It would implicitly raise the question: “is Wheeljack really just against all authority, or does he have a problem taking orders from a woman?” Maybe you don’t even have anybody breathe a word about that on screen, but it still hangs in the air and gives the viewer another angle to think about. Now, given the way Wheeljack chafed against Optimus’ orders, I think the answer to that question would be “he’s got a problem with authority, male, female, or other,” but at least the question would be available to consider.

 

If Elita One is drawn more like Ultra Magnus, then it give an unspoken nod to people who don’t fit in traditional gender roles or lines. Arcee is clearly very feminine. She’s the smallest Autobot by far, and she has curves that look very much like a human woman’s. Ultra Magnus was one of the biggest Autobots (excluding giants like Omega Supreme or Metroplex), and he was clearly built for power. Making Elita One his size and built (but with enough feminine curves to visually convey “female”) would show more body diversity than most shows that have a main cast of ten women.

 

Arcee could look up to Elita One as a career icon, the first woman to hold a position of high command in the Autobot army, the person who inspired her to join the military in the first place. That could make the conflict a little more personal, and the stakes a little higher than just “Lawful Stupid vs. Chaotic Effective.” Now Wheeljack isn’t just bucking the chain of command, he’s personally insulting Arcee’s idol. That could also lead to some drama when Arcee realizes that Elita One isn’t perfect, and turns against her for a little while, until Arcee realizes that she’s idolized Elita One, instead of accepting her for who she is.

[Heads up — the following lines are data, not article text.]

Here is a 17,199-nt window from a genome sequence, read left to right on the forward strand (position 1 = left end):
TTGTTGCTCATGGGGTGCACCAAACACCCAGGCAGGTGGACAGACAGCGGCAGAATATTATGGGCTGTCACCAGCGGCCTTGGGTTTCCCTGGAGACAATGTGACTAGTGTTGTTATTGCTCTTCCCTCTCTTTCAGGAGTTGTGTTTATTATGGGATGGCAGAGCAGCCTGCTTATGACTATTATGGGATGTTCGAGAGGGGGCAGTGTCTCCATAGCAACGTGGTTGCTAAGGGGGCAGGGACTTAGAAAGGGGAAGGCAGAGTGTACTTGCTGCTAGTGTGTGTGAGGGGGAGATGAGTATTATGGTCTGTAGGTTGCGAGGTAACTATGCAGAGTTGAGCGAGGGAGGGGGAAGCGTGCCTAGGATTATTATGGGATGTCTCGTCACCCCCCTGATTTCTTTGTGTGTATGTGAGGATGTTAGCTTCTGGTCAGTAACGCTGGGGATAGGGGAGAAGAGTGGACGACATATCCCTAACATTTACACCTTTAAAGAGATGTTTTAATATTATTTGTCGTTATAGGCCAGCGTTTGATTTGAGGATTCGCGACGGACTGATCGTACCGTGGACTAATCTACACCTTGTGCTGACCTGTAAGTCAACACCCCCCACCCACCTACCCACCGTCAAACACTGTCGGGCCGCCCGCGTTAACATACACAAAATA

There you go: one simple change, one little twist, but it transforms (no pun intended) a cliched, lukewarm subplot into something unexpected and rarely explored. Nothing in the main plot has to change a bit, but the subplots and subtext become (ahem) more than meets the eye.